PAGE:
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Almodovar puts ‘Education’ to use

Helmer believes foreign pix may have a better chance this year

Pedro Almodovar will be attending the AFI Fest for only the second time, although the annual event — which honors him with a tribute this year — has screened nearly all his pictures.

Years ago, he made the journey from Madrid for the American Film Institute’s film festival’s screening of “High Heels.”

At other times, cast members such as Penelope Cruz, who starred in the director’s “All About My Mother” and “Live Flesh,” have come in his stead.

Spain’s two-time Oscar winner rolled into Los Angeles last month after speaking to overflow crowds of more than a thousand at Harvard on Oct. 12. The crush at the university’s minisymposium, organized by the university’s film archive and school of romance languages, was so overwhelming that police had to intervene. Not until Almodovar offered to give back-to-back Q&A sessions did people agree to clear the aisles.

“It was chaotic at first, but I found the quality of the questions intelligent and ultimately more satisfying than the ones I get at press junkets,” he says wryly.

His latest film, “Bad Education,” will debut in New York on Nov. 19 and in Los Angeles on Dec. 10, following its AFI Fest premiere Nov. 7. Sony Pictures Classics, the filmmaker’s longtime distrib, is pushing “Bad Education” for consideration in Oscar categories including director, screenplay, music and actor (Gael Garcia Bernal).

“This year hasn’t been that great for U.S. cinema, so foreign films may have a better chance,” Almodovar muses, observing that at least three other Spanish-language pics — “The Motorcycle Diaries,” “Maria Full of Grace” and “The Sea Inside” — are eligible.

“In the past three years, at least six foreign-language films have received nominations in important categories,” he notes, pointing to a new generation of Latin directing and acting talent.

“We have yet to produce a Fellini or Visconti, however,” he adds, in reference to the masters of Italy’s neorealist period.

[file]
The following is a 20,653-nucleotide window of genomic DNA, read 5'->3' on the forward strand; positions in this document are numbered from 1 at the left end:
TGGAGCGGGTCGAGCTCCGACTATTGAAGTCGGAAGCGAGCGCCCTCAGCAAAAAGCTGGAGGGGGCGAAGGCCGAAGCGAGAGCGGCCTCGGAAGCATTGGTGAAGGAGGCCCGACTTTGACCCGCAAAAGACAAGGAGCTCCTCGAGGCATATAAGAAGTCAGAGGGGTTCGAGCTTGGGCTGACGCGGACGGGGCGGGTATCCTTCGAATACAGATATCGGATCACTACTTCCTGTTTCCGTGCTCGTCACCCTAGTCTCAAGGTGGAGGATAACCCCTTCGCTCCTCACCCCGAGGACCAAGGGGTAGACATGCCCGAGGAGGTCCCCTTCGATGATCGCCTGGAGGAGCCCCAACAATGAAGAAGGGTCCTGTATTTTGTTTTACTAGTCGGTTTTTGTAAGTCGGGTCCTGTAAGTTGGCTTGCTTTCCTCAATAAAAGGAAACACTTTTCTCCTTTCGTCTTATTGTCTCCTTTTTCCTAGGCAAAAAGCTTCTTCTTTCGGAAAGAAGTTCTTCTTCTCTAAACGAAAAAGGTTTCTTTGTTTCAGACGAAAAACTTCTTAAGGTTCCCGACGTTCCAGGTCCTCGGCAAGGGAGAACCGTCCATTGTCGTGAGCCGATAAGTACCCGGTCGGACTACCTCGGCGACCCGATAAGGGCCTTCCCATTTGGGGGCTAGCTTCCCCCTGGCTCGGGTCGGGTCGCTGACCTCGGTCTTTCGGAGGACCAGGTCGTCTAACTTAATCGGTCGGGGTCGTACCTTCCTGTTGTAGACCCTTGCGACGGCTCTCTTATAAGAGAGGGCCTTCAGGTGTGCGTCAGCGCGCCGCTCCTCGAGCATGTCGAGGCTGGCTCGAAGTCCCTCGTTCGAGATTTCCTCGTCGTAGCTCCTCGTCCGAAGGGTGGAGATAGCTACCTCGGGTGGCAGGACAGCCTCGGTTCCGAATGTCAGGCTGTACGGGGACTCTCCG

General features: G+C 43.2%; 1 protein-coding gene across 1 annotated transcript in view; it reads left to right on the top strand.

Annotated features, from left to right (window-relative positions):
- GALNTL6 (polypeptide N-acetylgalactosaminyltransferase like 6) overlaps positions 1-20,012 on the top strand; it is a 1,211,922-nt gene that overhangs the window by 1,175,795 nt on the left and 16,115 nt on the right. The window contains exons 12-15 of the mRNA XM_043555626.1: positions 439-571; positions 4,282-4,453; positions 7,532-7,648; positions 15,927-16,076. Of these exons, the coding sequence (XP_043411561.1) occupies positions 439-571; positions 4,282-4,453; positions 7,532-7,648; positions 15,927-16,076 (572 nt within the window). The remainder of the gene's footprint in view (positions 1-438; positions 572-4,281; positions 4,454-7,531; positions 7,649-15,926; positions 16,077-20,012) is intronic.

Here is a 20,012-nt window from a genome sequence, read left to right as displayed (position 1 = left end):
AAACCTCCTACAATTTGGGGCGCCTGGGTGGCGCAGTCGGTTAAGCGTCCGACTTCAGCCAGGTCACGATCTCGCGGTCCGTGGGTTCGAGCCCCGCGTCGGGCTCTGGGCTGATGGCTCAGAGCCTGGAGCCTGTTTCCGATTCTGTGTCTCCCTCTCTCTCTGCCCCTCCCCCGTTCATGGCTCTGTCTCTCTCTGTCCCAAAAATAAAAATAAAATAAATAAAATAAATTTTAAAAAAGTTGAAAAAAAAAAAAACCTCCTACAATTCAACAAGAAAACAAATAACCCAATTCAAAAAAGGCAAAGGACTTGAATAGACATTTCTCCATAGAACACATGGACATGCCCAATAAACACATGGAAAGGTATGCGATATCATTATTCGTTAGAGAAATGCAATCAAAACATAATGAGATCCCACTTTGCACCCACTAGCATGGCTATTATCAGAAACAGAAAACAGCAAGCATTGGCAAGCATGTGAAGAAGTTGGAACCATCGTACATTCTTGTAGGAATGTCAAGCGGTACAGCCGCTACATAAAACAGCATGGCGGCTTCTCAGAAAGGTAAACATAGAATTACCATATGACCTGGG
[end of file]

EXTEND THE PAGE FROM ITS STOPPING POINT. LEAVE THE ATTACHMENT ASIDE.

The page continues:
Asked whether some Latin filmmakers craft their pics with the U.S. market in mind, the helmer replies: “Yes, I think some do, but I certainly don’t. Otherwise I would have made ‘Bad Education’ less graphic.”

The $5 million pic, a semiautobiographical drama about the impact of youthful molestation on two men, touches on the filmmaker’s experiences in a Catholic school and during Madrid’s post-Franco cultural awakening, dubbed the movida.

“This is a story I had to get out of my system,” he says. “I had been working on the screenplay for over 10 years.”

Last month, “Bad Education” was the centerpiece of the New York Film Festival, where many of Almodovar’s pics have had their North American premieres. “The festival’s Film Society of Lincoln Center has been my home away from home for many years,” he confirms. “As a showcase, the festival has made no compromise with glamour or the industry.”

His next pic likely will be a return to his comedic roots.

“People in Spain, and my brother (and producing partner), Agustin, have been clamoring for a lighter story,” he says.

As always, Almodovar is writing several screenplays at once. He will likely opt to first complete “Volver,” a dark comedy with several women in key roles, not unlike his breakout hit “Women on the Verge of a Nervous Breakdown.” The project is targeting a production start in the spring. The involvement of his regular muses Chus Lampreave and Cruz is possible.

Argentinian thesp Cecilia Roth and Cruz will topline his next drama, “El Hermano” (The Brother), about two (male and female) siblings, one of whom becomes a priest.

For another long-gestating project, “Tarantula” (which he will rename “The Queen of Oblivion”), he originally hoped to reunite with Antonio Banderas and Cruz. “However, the script has been evolving into something I am not sure can include them,” he says.

The director says he has shelved his aspirations to make a musical or a Western in the U.S.

Through their production company, El Deseo, the Almodovar brothers have backed a notable set of pics, including Isabel Coixet’s “My Life Without Me,” Lucrecia Martel’s “La Nina Santa,” Guillermo del Toro’s “The Devil’s Backbone” and Alex de la Iglesia’s “Accion Mutante.”

This fall, shooting begins on their most ambitious production, Coixet’s English-lingo drama “The Secret Life of Words,” with Tim Robbins, Sarah Polley and Julie Christie.

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